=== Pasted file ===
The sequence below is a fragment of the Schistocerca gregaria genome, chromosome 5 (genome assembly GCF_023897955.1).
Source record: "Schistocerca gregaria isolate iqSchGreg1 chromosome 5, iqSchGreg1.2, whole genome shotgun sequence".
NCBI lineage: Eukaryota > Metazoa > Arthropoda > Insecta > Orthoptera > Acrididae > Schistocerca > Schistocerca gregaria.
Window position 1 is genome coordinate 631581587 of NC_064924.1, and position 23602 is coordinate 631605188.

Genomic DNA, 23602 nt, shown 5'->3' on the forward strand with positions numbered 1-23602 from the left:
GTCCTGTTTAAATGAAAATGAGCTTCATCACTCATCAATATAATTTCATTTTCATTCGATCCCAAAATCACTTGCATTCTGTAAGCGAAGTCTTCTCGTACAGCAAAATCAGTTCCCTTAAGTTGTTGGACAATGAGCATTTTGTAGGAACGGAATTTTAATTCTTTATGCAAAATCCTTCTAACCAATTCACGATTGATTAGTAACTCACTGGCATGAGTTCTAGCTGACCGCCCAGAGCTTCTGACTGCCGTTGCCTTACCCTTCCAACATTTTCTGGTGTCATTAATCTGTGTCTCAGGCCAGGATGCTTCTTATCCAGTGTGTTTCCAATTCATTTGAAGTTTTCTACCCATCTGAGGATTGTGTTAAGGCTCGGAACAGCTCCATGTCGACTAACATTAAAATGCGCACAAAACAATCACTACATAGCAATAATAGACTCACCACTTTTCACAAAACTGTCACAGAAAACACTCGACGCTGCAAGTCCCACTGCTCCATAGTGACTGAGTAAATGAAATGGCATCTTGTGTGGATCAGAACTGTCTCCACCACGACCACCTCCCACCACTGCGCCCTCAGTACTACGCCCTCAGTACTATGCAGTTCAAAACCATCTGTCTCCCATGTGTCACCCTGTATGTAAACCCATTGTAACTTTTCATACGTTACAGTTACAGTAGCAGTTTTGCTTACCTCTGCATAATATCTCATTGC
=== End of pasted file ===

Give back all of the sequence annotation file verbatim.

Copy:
The sequence below is a fragment of the Schistocerca gregaria genome, chromosome 5 (genome assembly GCF_023897955.1).
Source record: "Schistocerca gregaria isolate iqSchGreg1 chromosome 5, iqSchGreg1.2, whole genome shotgun sequence".
NCBI lineage: Eukaryota > Metazoa > Arthropoda > Insecta > Orthoptera > Acrididae > Schistocerca > Schistocerca gregaria.
Window position 1 is genome coordinate 631581587 of NC_064924.1, and position 23602 is coordinate 631605188.

Genomic DNA, 23602 nt, shown 5'->3' on the forward strand with positions numbered 1-23602 from the left:
GTCCTGTTTAAATGAAAATGAGCTTCATCACTCATCAATATAATTTCATTTTCATTCGATCCCAAAATCACTTGCATTCTGTAAGCGAAGTCTTCTCGTACAGCAAAATCAGTTCCCTTAAGTTGTTGGACAATGAGCATTTTGTAGGAACGGAATTTTAATTCTTTATGCAAAATCCTTCTAACCAATTCACGATTGATTAGTAACTCACTGGCATGAGTTCTAGCTGACCGCCCAGAGCTTCTGACTGCCGTTGCCTTACCCTTCCAACATTTTCTGGTGTCATTAATCTGTGTCTCAGGCCAGGATGCTTCTTATCCAGTGTGTTTCCAATTCATTTGAAGTTTTCTACCCATCTGAGGATTGTGTTAAGGCTCGGAACAGCTCCATGTCGACTAACATTAAAATGCGCACAAAACAATCACTACATAGCAATAATAGACTCACCACTTTTCACAAAACTGTCACAGAAAACACTCGACGCTGCAAGTCCCACTGCTCCATAGTGACTGAGTAAATGAAATGGCATCTTGTGTGGATCAGAACTGTCTCCACCACGACCACCTCCCACCACTGCGCCCTCAGTACTACGCCCTCAGTACTATGCAGTTCAAAACCATCTGTCTCCCATGTGTCACCCTGTATGTAAACCCATTGTAACTTTTCATACGTTACAGTTACAGTAGCAGTTTTGCTTACCTCTGCATAATATCTCATTGC